Lake trout are still spawning in at least one tributary to Lake Superior decades after the fishery collapsed.
The trout are spawning in the Nimoosh River (or Dog River when translated from Ojibwe), according to a study by researchers with the Ontario Ministry of Natural Resources and Forestry. This remote river flows into the north end of Lake Superior through Nimoosh Provincial Park. Officials can use the findings to help focus river restoration and protection efforts.
Most lake trout spawn within lakes, but historically there have been populations in Lake Superior that would go into rivers to spawn. Overfishing and invasive sea lamprey caused the lake trout population in Lake Superior to crash in the 1950s, taking many of these river-spawning populations with them. In 1952, an estimated 2,000 fish were spawning in the Nimoosh and Montreal rivers; only a few were found still doing so in 1955, said Nicholas Jones, research scientist with the Ontario Ministry of Natural Resources and Forestry and co-author of the study.
In the mid-1950s, the Ontario government stocked several thousand 2.5–year old lake trout into the mouth of the Nimoosh River and into the Mishibishu Lake chain located at the upper Dog River (near Obatamaga Provinical Park) on the northern shore of Lake Superior. These lake trout came from eggs gathered from the Nimoosh River in 1955, in the midst of the lake trout population’s collapse.
Between the mid-1950s and early 1970s, the Ontario government continued to stock trout descended from the Nimoosh River/Mishibishu Lake spawning population at the mouth of the Nimoosh River. While researchers found adult fish in that river system by 1977, there wasn’t hard evidence until recently that the fish were still spawning there.
The researchers visited the river in the fall season between 2012 and 2016. What they found was that a population of lake trout were indeed laying eggs and spawning in the Nimoosh River from late September through October, just as generations of lake trout had before them.
The fish seemed to prefer the downstream edges of pools along the length of the river for spawning, particularly in areas where the depths and slope of the river bottom change rapidly and water velocities pick up. As far as spawning substrate goes, the lake trout were looking for the same conditions they prefer in lakes: cobble with enough space between stones that whitefish and sculpin can’t easily eat their eggs. Compared to the Great Lakes, these riverine spawning locations aren’t nearly as deep, but other conditions match up pretty closely.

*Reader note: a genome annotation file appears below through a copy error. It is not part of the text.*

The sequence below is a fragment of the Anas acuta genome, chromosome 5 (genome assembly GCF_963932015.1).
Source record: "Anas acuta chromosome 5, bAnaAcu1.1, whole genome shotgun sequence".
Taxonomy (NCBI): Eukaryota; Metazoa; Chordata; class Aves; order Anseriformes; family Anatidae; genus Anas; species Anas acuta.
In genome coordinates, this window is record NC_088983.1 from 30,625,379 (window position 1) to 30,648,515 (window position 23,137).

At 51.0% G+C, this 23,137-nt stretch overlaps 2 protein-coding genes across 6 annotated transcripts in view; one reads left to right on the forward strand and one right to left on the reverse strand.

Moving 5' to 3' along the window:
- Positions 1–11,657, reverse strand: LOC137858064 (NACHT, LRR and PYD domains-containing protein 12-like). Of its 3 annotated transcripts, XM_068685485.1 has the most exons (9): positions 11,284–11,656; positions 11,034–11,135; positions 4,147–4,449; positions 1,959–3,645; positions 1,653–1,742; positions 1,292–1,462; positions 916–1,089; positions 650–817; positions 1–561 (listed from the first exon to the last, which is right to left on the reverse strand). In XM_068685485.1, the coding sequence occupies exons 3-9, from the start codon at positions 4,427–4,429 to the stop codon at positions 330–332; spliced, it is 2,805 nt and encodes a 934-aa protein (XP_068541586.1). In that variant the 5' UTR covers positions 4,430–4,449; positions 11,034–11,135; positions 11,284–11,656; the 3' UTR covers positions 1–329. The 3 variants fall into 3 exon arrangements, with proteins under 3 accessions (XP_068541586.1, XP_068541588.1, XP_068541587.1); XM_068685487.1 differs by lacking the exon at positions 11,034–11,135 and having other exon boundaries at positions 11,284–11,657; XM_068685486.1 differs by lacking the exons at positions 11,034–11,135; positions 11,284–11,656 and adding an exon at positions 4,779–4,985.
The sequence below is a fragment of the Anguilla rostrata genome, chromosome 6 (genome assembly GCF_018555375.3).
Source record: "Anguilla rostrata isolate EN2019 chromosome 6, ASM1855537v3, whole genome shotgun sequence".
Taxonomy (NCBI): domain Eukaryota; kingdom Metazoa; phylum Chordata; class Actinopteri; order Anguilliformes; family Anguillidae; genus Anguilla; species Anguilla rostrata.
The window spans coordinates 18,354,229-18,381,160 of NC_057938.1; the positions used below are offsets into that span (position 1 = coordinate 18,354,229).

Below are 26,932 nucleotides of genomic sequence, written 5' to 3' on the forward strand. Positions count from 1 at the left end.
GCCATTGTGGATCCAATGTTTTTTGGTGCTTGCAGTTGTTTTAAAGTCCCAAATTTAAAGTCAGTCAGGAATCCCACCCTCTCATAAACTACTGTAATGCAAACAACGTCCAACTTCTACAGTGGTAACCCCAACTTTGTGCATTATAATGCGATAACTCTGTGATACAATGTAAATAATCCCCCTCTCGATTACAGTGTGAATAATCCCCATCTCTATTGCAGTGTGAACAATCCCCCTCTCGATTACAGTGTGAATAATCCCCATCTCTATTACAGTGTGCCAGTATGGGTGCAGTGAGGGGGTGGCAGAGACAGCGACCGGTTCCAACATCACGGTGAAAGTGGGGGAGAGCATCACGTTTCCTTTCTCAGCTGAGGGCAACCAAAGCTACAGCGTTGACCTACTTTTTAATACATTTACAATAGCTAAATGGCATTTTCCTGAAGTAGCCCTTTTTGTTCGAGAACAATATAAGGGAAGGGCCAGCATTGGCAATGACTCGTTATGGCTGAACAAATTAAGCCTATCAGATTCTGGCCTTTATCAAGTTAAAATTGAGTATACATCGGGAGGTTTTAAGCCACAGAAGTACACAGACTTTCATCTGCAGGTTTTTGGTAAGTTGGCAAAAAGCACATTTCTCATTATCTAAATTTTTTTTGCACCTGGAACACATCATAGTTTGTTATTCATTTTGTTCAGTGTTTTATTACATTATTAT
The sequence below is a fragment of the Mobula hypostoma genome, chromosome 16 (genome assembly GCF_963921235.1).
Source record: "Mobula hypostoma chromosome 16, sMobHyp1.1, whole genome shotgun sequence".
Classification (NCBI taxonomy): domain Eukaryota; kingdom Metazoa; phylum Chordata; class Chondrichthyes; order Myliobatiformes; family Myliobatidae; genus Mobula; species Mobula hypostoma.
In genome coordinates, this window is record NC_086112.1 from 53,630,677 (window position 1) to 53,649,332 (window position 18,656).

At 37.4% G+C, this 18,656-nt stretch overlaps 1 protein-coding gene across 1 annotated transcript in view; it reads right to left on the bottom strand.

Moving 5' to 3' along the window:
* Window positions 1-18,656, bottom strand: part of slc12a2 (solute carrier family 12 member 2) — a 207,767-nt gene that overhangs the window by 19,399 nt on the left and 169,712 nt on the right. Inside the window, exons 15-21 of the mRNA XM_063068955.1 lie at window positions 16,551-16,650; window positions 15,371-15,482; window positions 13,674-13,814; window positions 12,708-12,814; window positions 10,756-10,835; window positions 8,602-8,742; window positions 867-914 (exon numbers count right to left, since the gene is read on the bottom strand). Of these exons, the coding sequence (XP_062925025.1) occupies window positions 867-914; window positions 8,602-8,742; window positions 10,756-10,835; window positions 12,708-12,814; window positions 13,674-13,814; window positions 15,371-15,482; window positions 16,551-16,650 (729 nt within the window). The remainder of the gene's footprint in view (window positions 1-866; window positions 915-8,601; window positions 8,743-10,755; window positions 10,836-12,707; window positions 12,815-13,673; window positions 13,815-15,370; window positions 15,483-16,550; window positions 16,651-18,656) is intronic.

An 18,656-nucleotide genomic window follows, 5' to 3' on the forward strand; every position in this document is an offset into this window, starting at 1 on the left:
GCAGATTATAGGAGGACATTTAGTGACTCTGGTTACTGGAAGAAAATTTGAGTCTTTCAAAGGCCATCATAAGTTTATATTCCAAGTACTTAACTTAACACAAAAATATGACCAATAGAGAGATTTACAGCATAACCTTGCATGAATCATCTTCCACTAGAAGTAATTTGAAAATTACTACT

Of course, rivers change based on flow conditions each year. Wet years will have different conditions and extremely high or low flows in rivers and streams can disturb habitat. This means lake trout who like to spawn in the river may vary where they spawn based on what habitat is available.
“The Dog River population offers a unique opportunity to understand the ecology of a river-spawning population, and to contrast this information with what is known for lake-spawning populations,” Jones said.
Jones said the research points to additional genetic diversity and species richness in the lake trout population of the Nimoosh River aquatic community. Diversity and richness in the population can help enhance the stability of the ecosystem and the fishing economy in the lake, where lake trout are a keystone species and popular target for sport fishing.
The work could be used to help locate and restore other remnant river-spawning lake trout populations around Lake Superior.
“Historically, notable river-spawning populations of lake trout occurred in approximately 22 rivers flowing into Lake Superior,” Jones said.
He said there is interest in looking at the Montreal River next to see if any lake trout are still using it to spawn, and using this information about suitable habitat to restore river-spawning lake trout to some of the other rivers they historically used, such as the Agawa, Michipicoten and Pukaskwa rivers.
The work was funded by the Ontario Ministry of Natural Resources and Forestry, and the Canada-Ontario Agreement on Great Lakes Water Quality and Ecosystem Health. Under the Great Lakes Water Quality Agreement, Canadian and US governments work to support the purpose of Annex 7, Habitat and Species, by “conserving protecting, maintaining, restoring and enhancing the resilience of native species and their habitat.”
Kevin Bunch is a writer-communications specialist at the IJC’s US Section office in Washington, D.C.